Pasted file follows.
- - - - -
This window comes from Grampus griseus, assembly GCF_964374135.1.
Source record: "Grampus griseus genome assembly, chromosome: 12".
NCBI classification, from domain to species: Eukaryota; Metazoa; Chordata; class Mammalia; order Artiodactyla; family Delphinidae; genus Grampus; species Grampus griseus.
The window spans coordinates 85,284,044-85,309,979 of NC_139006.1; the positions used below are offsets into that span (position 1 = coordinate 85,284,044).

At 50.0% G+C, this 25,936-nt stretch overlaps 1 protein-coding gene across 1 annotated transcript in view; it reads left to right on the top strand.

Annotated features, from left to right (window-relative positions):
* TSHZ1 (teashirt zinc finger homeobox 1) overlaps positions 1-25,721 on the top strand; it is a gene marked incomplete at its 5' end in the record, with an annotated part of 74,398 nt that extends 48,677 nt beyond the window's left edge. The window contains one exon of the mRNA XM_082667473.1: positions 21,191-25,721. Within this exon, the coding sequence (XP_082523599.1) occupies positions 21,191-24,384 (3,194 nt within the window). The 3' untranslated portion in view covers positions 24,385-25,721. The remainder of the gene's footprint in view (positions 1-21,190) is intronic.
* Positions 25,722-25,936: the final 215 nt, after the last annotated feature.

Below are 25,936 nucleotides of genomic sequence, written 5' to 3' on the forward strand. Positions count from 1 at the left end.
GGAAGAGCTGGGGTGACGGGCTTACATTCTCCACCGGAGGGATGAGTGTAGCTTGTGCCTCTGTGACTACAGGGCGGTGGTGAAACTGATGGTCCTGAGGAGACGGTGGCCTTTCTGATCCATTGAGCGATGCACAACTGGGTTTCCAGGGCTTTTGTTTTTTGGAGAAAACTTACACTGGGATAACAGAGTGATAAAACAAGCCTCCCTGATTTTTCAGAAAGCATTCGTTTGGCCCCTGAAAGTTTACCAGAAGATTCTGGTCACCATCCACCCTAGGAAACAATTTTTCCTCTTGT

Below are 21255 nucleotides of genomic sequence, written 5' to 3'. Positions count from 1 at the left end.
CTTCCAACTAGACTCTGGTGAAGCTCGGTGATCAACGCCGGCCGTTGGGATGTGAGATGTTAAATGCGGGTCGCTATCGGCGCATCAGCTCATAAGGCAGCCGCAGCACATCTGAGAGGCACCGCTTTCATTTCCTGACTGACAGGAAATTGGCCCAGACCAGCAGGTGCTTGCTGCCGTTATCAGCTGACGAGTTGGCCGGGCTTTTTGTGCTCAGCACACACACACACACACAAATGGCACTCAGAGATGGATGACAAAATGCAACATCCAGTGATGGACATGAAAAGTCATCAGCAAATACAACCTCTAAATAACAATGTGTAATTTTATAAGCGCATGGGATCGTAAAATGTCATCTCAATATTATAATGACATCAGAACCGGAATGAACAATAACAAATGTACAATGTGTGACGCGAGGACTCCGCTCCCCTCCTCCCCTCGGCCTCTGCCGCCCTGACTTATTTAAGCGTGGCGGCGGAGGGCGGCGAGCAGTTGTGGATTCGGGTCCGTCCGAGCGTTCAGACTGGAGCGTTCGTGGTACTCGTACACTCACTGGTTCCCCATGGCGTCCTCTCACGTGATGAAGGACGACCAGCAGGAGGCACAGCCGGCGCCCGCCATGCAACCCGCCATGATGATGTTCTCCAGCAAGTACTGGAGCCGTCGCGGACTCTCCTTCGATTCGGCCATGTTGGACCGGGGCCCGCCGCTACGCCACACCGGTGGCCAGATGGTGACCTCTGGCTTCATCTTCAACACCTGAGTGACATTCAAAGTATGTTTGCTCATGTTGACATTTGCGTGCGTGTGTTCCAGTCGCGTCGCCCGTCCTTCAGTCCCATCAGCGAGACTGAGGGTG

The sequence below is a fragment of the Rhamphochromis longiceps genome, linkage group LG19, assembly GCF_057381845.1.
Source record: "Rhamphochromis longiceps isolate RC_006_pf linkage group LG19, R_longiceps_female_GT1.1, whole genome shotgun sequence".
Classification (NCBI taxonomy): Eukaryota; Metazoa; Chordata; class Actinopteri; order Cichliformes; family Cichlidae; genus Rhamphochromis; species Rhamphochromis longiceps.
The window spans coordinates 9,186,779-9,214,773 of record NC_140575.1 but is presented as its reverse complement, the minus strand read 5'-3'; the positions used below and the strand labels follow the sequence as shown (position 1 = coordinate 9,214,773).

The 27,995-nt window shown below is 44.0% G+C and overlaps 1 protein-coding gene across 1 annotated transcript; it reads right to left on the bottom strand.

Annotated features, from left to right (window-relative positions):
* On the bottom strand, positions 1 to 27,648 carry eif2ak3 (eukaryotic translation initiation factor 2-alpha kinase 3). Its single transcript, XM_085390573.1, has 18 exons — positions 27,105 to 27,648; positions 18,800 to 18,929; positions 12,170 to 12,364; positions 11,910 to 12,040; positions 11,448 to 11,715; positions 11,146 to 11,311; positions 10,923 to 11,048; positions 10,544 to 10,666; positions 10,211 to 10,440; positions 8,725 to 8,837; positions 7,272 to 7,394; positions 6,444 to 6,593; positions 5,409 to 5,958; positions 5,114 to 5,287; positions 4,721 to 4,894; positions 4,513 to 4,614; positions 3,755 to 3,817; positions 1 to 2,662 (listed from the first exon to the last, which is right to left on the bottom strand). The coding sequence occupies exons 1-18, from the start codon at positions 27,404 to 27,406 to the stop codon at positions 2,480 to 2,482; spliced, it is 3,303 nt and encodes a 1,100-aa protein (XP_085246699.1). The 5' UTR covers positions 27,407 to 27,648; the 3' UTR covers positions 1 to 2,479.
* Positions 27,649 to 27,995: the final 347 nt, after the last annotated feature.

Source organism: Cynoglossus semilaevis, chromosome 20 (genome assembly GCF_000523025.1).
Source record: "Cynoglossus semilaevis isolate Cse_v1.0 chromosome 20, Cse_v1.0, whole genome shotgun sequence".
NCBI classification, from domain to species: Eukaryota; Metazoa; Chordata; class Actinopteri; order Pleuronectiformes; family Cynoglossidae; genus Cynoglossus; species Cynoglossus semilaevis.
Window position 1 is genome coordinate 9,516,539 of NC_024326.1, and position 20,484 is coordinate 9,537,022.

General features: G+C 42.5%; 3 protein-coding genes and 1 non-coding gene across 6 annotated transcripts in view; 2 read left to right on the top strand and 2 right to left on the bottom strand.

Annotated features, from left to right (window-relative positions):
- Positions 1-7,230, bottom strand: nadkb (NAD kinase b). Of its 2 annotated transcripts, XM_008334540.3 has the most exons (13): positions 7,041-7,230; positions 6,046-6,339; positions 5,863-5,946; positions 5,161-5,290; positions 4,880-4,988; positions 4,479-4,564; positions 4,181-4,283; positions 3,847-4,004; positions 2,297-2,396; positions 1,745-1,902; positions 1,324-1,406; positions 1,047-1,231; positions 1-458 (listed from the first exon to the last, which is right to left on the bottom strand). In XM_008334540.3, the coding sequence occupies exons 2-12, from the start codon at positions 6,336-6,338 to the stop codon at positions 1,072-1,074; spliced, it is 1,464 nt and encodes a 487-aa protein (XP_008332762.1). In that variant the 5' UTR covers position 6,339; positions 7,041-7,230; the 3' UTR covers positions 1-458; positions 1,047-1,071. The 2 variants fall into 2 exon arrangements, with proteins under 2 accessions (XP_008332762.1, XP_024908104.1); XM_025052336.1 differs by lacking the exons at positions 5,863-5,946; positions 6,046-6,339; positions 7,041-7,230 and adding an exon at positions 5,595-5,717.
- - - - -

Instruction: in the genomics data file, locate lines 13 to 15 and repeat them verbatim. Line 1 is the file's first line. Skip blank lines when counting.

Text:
The sequence below is a fragment of the Rhamphochromis longiceps genome, linkage group LG19, assembly GCF_057381845.1.
Source record: "Rhamphochromis longiceps isolate RC_006_pf linkage group LG19, R_longiceps_female_GT1.1, whole genome shotgun sequence".
Classification (NCBI taxonomy): Eukaryota; Metazoa; Chordata; class Actinopteri; order Cichliformes; family Cichlidae; genus Rhamphochromis; species Rhamphochromis longiceps.